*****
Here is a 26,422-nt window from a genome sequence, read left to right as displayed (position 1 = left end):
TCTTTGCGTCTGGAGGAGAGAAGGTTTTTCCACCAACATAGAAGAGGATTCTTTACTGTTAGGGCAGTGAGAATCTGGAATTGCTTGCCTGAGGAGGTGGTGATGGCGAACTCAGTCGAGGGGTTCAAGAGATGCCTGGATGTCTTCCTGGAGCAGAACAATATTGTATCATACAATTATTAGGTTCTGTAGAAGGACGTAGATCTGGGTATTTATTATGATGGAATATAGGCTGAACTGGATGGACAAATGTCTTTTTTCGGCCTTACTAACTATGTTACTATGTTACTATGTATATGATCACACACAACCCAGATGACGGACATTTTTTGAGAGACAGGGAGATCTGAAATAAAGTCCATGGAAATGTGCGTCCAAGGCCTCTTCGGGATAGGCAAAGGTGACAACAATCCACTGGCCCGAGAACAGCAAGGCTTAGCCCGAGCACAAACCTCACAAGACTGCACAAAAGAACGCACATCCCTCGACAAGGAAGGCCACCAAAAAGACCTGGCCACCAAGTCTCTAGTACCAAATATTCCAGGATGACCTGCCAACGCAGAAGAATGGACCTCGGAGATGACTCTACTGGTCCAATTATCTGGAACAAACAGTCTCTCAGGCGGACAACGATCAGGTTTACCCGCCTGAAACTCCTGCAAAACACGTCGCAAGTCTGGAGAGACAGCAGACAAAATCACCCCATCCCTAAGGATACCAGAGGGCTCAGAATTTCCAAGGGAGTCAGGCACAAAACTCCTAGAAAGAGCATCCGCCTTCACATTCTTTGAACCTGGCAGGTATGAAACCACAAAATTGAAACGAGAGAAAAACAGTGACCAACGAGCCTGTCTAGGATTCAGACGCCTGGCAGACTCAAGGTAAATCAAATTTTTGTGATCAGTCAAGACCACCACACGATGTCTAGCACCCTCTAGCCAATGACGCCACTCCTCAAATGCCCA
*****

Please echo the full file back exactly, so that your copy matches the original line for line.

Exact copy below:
Here is a 26,422-nt window from a genome sequence, read left to right as displayed (position 1 = left end):
TCTTTGCGTCTGGAGGAGAGAAGGTTTTTCCACCAACATAGAAGAGGATTCTTTACTGTTAGGGCAGTGAGAATCTGGAATTGCTTGCCTGAGGAGGTGGTGATGGCGAACTCAGTCGAGGGGTTCAAGAGATGCCTGGATGTCTTCCTGGAGCAGAACAATATTGTATCATACAATTATTAGGTTCTGTAGAAGGACGTAGATCTGGGTATTTATTATGATGGAATATAGGCTGAACTGGATGGACAAATGTCTTTTTTCGGCCTTACTAACTATGTTACTATGTTACTATGTATATGATCACACACAACCCAGATGACGGACATTTTTTGAGAGACAGGGAGATCTGAAATAAAGTCCATGGAAATGTGCGTCCAAGGCCTCTTCGGGATAGGCAAAGGTGACAACAATCCACTGGCCCGAGAACAGCAAGGCTTAGCCCGAGCACAAACCTCACAAGACTGCACAAAAGAACGCACATCCCTCGACAAGGAAGGCCACCAAAAAGACCTGGCCACCAAGTCTCTAGTACCAAATATTCCAGGATGACCTGCCAACGCAGAAGAATGGACCTCGGAGATGACTCTACTGGTCCAATTATCTGGAACAAACAGTCTCTCAGGCGGACAACGATCAGGTTTACCCGCCTGAAACTCCTGCAAAACACGTCGCAAGTCTGGAGAGACAGCAGACAAAATCACCCCATCCCTAAGGATACCAGAGGGCTCAGAATTTCCAAGGGAGTCAGGCACAAAACTCCTAGAAAGAGCATCCGCCTTCACATTCTTTGAACCTGGCAGGTATGAAACCACAAAATTGAAACGAGAGAAAAACAGTGACCAACGAGCCTGTCTAGGATTCAGACGCCTGGCAGACTCAAGGTAAATCAAATTTTTGTGATCAGTCAAGACCACCACACGATGTCTAGCACCCTCTAGCCAATGACGCCACTCCTCAAATGCCCA